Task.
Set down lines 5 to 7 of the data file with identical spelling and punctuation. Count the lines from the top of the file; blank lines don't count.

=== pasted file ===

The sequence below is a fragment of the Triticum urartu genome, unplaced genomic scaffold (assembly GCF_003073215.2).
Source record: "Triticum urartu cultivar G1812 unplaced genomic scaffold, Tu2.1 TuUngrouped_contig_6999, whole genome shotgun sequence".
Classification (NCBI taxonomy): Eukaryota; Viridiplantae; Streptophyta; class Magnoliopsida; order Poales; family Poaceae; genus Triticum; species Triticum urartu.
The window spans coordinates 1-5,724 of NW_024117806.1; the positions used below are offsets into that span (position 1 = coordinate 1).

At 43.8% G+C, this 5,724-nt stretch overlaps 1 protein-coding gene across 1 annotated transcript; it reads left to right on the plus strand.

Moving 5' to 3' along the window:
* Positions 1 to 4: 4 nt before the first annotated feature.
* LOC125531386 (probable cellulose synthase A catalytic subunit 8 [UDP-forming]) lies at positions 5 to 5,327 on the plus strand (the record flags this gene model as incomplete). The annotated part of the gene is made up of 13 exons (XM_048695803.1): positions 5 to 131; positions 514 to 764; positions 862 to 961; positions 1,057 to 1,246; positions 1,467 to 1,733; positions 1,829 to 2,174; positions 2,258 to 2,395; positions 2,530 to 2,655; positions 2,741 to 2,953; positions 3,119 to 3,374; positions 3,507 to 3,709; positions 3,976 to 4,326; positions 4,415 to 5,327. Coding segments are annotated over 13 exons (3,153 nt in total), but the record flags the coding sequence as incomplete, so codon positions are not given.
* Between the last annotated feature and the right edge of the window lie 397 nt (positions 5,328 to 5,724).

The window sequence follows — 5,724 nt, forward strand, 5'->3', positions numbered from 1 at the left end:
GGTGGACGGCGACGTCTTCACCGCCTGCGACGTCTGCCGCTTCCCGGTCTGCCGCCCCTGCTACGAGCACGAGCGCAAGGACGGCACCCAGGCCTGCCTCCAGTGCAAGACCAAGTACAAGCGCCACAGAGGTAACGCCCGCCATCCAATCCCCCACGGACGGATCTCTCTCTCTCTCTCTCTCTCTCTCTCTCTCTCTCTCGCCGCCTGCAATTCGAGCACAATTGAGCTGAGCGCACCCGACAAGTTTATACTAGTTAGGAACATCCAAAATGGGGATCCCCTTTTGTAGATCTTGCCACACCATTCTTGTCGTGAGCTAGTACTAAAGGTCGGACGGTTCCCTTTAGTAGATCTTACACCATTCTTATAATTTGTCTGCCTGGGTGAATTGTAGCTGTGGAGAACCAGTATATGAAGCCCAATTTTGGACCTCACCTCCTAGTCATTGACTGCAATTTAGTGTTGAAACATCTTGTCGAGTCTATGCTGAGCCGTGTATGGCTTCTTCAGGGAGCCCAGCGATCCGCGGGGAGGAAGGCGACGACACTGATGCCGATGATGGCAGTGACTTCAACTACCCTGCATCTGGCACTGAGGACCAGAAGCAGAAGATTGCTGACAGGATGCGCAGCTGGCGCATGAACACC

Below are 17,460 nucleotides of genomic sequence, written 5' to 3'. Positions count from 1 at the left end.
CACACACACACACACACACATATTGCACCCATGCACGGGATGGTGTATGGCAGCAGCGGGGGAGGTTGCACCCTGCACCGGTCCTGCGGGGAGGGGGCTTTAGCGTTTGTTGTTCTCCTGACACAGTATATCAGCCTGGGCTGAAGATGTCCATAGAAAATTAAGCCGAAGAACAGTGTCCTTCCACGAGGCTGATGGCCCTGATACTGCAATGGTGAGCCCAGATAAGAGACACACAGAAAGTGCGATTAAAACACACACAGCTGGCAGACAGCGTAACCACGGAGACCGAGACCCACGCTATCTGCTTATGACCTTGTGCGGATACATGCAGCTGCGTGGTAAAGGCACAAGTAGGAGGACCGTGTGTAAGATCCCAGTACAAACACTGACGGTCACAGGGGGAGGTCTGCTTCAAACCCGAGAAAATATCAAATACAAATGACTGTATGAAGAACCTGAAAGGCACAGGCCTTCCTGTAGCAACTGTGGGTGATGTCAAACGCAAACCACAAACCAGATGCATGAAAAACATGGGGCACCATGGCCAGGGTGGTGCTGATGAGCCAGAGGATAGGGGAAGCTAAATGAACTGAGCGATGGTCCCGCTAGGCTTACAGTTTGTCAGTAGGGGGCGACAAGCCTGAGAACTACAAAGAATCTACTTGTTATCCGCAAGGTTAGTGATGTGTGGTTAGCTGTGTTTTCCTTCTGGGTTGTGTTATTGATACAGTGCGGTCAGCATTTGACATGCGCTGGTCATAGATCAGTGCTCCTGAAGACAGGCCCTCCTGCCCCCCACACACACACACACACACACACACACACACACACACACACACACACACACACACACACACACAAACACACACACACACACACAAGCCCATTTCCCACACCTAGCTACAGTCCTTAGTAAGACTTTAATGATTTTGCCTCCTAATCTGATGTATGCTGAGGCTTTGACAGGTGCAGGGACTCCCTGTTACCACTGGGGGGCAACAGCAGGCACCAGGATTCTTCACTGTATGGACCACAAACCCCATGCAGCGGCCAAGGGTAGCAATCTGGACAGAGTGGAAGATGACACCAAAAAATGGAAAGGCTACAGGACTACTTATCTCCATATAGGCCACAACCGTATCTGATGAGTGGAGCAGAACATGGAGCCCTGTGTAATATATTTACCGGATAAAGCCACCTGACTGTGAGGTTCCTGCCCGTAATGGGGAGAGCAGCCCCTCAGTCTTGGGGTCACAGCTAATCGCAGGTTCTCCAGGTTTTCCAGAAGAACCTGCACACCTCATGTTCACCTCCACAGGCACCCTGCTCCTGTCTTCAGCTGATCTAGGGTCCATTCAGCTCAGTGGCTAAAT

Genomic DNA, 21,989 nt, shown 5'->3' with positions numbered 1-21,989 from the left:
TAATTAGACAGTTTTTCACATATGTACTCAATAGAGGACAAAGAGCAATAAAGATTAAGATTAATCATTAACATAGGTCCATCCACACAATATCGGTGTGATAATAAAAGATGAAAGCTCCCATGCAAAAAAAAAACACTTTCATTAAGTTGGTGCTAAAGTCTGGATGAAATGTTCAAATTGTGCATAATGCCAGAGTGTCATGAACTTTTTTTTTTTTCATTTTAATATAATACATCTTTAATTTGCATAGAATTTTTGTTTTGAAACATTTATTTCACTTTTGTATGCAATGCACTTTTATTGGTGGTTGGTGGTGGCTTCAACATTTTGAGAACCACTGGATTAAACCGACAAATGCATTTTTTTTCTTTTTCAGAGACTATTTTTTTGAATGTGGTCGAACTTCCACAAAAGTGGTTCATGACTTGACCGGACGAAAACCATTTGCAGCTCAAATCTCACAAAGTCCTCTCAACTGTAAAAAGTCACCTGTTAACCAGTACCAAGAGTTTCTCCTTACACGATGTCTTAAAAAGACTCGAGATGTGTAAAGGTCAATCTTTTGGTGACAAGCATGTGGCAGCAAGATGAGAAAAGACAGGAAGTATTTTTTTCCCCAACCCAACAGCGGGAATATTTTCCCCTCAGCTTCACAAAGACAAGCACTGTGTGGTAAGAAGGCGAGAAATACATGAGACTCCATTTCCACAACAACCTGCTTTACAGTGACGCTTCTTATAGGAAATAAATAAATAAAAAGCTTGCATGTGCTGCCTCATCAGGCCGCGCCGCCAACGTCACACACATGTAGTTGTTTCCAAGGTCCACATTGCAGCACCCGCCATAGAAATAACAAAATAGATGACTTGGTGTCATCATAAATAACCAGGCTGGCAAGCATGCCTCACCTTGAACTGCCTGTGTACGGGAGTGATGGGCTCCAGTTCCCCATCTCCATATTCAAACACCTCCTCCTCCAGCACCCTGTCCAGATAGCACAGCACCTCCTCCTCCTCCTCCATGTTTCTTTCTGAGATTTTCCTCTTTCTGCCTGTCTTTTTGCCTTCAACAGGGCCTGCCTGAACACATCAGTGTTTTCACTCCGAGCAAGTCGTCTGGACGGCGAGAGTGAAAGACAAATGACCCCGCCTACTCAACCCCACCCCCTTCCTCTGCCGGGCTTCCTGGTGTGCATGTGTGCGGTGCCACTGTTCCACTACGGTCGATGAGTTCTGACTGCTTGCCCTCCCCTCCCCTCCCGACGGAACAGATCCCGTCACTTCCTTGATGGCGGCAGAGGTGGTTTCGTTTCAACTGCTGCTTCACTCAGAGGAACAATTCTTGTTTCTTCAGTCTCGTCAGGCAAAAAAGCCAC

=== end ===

At 43.8% G+C, this 5,724-nt stretch overlaps 1 protein-coding gene across 1 annotated transcript; it reads left to right on the plus strand.

Moving 5' to 3' along the window:
* Positions 1 to 4: 4 nt before the first annotated feature.